Wednesday 22 February 2012: On a Needle's point
Whenever I walk out to the end of the cliff and peer down on the tip of Needle Rock and see these gulls jostling for position, I think of the belief that mediaeval scholars would argue about how many angels could dance on the point of a needle.
Now I find it's a well-worn spoof making mock of those ancient theologians, in particular the 13th century philosopher Thomas Aquinas, a myth which has has been quoted and repeated many times according to the excellent Straight Dope explanation.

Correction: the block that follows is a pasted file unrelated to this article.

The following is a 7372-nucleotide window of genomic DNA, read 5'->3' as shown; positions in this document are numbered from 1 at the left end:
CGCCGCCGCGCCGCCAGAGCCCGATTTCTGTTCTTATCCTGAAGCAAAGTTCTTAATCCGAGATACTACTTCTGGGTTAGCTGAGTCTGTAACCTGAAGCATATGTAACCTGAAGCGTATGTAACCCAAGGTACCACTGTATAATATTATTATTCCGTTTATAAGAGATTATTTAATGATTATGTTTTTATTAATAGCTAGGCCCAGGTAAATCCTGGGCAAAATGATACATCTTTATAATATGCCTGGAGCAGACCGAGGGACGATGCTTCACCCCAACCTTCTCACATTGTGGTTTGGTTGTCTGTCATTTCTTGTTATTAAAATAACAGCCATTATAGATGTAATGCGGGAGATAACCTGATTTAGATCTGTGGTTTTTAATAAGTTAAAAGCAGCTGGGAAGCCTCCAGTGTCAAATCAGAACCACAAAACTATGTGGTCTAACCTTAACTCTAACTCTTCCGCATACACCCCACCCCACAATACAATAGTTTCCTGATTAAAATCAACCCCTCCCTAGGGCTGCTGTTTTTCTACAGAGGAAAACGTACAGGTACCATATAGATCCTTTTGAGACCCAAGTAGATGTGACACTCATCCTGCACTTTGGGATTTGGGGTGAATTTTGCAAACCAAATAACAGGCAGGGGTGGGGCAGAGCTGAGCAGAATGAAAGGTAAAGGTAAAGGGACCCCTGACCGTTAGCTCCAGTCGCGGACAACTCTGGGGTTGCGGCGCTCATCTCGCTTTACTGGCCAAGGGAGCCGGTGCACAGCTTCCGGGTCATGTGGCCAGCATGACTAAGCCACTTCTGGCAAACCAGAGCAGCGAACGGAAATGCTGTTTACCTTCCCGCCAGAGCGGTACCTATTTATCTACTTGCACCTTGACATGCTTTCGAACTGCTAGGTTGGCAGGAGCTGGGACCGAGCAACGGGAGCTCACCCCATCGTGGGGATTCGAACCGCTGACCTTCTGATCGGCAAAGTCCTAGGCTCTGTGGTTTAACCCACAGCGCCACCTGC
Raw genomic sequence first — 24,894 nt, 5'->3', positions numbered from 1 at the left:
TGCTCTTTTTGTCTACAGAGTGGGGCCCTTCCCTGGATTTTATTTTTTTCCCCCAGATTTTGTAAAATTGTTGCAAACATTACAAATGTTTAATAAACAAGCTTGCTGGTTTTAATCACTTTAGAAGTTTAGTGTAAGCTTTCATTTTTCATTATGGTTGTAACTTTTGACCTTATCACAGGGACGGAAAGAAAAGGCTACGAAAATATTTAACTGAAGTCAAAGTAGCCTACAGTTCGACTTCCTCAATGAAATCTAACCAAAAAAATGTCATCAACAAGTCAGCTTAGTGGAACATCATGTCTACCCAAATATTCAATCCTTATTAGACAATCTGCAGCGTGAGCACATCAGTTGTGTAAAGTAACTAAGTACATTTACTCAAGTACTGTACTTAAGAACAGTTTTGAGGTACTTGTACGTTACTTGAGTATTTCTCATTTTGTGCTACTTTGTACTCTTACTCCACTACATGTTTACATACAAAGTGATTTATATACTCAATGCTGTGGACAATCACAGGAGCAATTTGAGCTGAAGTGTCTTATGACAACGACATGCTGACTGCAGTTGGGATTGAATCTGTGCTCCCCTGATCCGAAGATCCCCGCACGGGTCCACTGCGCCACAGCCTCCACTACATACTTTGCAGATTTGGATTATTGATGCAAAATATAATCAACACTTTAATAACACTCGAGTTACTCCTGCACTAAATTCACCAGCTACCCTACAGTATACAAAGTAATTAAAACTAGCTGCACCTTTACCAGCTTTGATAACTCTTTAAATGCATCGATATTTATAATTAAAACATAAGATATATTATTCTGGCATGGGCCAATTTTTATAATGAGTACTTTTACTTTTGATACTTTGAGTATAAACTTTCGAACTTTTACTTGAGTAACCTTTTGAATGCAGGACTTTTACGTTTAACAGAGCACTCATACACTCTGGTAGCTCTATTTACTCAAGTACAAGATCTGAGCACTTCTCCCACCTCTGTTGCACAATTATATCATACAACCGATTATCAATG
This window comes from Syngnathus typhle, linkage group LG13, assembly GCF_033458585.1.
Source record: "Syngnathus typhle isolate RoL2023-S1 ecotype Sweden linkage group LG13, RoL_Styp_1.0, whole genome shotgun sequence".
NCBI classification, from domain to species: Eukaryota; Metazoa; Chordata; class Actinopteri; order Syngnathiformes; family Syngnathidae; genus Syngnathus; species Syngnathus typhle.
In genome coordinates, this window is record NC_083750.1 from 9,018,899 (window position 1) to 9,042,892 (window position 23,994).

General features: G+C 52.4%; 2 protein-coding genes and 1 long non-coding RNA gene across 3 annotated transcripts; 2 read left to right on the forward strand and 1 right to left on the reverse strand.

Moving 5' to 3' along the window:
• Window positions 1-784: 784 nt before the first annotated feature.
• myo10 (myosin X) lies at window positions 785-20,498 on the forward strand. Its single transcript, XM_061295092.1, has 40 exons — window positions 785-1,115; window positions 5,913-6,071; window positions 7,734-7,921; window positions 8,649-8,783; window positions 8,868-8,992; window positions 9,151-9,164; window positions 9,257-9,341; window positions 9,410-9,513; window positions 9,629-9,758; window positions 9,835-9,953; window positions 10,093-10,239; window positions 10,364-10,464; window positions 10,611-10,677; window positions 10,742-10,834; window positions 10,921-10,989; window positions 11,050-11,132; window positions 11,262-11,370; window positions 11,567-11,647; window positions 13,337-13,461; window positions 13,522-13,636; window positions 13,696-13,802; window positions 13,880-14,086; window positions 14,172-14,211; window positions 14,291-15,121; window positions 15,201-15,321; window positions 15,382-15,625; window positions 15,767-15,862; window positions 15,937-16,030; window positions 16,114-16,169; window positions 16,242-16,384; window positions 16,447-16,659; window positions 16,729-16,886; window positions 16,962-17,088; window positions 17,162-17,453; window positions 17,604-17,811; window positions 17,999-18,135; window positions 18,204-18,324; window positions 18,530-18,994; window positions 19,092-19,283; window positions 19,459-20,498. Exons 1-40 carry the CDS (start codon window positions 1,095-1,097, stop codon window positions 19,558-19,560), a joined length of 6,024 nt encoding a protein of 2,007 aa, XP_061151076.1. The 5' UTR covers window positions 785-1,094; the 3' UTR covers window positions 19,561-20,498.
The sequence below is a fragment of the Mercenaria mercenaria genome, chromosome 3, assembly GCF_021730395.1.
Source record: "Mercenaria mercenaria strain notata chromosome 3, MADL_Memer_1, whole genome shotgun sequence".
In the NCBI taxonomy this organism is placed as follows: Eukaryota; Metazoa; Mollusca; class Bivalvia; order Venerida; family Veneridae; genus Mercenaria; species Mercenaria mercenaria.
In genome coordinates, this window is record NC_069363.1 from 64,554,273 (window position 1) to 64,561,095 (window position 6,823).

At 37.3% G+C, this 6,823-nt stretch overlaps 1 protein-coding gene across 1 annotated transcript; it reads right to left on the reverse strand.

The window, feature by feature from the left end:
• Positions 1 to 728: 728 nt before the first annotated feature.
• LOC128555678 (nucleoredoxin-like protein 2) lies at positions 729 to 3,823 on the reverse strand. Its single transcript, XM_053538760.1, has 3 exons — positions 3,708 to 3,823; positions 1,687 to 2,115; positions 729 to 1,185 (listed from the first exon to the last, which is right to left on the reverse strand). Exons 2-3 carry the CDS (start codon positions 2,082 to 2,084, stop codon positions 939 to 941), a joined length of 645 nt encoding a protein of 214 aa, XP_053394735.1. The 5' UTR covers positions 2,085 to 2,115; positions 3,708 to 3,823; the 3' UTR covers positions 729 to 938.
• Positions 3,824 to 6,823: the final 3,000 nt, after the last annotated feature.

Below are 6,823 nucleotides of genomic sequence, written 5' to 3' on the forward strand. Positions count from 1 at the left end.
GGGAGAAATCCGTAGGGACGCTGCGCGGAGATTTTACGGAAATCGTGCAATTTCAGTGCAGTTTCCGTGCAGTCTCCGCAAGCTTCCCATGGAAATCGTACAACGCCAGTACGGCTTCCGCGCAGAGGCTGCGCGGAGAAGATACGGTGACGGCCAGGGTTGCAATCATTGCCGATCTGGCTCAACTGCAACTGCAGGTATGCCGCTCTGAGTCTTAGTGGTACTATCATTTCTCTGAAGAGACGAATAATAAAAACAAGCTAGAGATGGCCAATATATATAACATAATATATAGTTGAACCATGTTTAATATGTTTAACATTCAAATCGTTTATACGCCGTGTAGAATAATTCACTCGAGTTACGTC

It was a wet day wet and in the misty air the gulls were calling, wheeling and swooping like white darts as they begin to size up nesting ledges and crevices in the cliffs. The point of the Needle, a stack some 130 feet high, is a favoured, if windswept, position that requires some balletic landing and take-off techniques from its residents.